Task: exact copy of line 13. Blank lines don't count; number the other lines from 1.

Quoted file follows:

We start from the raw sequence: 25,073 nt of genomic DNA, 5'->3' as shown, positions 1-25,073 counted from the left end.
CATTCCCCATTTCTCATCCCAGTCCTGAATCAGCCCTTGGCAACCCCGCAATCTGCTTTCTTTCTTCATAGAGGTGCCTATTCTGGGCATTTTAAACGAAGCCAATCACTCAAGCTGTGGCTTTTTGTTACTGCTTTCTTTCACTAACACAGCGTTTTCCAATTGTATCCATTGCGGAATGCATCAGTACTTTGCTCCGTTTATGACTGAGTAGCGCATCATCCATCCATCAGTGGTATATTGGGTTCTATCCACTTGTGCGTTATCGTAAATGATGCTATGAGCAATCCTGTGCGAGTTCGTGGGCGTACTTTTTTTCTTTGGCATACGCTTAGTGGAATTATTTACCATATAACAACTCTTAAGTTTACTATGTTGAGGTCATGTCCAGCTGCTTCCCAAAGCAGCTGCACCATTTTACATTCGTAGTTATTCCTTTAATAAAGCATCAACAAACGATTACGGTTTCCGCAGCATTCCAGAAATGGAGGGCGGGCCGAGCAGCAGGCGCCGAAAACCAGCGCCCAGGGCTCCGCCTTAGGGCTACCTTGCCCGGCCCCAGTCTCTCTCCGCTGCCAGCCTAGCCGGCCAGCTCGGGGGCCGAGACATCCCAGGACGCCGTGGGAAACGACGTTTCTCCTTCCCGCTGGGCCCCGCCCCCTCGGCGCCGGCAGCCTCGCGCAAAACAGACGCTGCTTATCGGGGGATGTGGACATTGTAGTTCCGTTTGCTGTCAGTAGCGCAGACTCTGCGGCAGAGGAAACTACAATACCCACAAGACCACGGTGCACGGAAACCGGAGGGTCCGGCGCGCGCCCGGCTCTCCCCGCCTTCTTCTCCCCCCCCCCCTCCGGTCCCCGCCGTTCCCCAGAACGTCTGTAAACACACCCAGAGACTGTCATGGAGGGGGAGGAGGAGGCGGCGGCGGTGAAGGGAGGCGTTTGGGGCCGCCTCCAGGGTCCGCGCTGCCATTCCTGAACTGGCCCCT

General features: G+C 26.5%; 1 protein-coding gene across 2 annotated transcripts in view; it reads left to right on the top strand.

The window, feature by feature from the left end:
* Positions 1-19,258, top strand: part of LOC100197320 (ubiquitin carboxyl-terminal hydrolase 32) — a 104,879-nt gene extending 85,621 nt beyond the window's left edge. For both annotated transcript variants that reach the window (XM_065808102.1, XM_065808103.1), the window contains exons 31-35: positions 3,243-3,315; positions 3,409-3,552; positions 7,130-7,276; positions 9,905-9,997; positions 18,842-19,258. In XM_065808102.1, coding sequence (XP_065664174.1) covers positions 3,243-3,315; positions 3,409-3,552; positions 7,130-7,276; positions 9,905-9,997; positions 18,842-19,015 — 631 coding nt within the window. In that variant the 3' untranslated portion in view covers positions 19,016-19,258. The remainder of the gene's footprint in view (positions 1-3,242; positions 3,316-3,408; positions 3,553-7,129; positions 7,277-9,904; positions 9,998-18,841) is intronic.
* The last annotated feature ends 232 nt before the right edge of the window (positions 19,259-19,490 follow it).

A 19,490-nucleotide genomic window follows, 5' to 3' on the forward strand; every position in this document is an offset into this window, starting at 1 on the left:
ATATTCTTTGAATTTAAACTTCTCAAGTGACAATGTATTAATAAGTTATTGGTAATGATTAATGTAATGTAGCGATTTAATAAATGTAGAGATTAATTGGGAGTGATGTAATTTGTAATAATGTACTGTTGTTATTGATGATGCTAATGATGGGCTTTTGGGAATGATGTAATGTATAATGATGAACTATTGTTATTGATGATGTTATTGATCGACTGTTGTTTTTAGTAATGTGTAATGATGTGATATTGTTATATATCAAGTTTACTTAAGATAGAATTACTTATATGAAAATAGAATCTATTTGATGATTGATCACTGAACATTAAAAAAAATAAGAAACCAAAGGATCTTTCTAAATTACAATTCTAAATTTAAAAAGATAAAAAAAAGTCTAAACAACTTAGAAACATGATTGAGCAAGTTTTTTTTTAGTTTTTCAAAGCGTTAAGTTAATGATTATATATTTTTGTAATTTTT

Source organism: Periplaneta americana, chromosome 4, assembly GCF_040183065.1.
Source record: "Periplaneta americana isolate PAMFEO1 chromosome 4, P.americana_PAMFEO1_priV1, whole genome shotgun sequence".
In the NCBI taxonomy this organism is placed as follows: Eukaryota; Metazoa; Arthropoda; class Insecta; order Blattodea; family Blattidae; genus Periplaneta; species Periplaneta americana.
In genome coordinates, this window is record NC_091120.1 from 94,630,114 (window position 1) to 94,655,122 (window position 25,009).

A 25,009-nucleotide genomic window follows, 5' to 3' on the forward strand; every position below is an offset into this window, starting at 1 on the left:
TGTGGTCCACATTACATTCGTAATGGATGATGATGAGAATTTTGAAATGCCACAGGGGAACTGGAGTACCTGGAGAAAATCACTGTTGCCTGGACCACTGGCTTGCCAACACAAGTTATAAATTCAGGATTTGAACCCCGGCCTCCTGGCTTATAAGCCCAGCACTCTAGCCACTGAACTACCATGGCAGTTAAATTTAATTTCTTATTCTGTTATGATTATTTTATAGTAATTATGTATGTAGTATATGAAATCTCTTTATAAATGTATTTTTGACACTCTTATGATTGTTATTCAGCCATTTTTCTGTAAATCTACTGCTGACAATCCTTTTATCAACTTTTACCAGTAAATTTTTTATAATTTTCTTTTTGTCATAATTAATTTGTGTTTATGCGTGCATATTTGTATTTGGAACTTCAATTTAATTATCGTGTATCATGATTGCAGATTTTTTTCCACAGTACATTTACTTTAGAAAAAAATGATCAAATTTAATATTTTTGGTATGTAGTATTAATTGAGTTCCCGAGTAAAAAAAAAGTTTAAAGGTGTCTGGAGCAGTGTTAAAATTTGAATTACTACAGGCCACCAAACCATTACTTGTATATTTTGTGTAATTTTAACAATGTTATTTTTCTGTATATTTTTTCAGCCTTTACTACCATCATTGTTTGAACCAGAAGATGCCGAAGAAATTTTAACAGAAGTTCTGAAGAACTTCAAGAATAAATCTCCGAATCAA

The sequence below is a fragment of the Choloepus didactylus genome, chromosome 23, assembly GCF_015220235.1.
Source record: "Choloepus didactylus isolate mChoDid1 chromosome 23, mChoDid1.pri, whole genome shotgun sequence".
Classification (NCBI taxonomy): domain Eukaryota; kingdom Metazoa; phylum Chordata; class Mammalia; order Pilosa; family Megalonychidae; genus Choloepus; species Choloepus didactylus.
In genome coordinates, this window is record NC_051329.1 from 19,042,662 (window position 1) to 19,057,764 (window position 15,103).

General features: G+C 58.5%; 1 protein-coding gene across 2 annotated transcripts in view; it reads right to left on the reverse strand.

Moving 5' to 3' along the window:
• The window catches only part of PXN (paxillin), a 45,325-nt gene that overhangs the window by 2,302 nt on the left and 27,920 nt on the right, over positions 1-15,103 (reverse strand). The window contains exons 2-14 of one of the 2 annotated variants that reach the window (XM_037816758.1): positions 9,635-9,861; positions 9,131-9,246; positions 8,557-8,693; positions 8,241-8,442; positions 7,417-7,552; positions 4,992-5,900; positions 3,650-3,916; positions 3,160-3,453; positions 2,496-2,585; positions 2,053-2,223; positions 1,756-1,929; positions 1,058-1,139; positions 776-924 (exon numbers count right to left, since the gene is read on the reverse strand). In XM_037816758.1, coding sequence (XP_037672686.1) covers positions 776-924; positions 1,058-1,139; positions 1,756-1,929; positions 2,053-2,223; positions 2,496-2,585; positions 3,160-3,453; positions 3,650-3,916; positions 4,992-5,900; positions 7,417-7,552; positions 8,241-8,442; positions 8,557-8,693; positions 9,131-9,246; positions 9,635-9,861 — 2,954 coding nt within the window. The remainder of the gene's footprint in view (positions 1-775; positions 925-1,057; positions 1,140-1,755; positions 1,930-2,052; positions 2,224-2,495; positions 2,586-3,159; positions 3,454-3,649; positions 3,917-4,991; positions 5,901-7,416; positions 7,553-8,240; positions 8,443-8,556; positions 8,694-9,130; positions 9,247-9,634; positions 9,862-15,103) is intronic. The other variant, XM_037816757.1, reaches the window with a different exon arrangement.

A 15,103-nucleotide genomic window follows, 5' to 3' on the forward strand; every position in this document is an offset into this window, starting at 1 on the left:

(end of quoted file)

A 25,009-nucleotide genomic window follows, 5' to 3' on the forward strand; every position below is an offset into this window, starting at 1 on the left: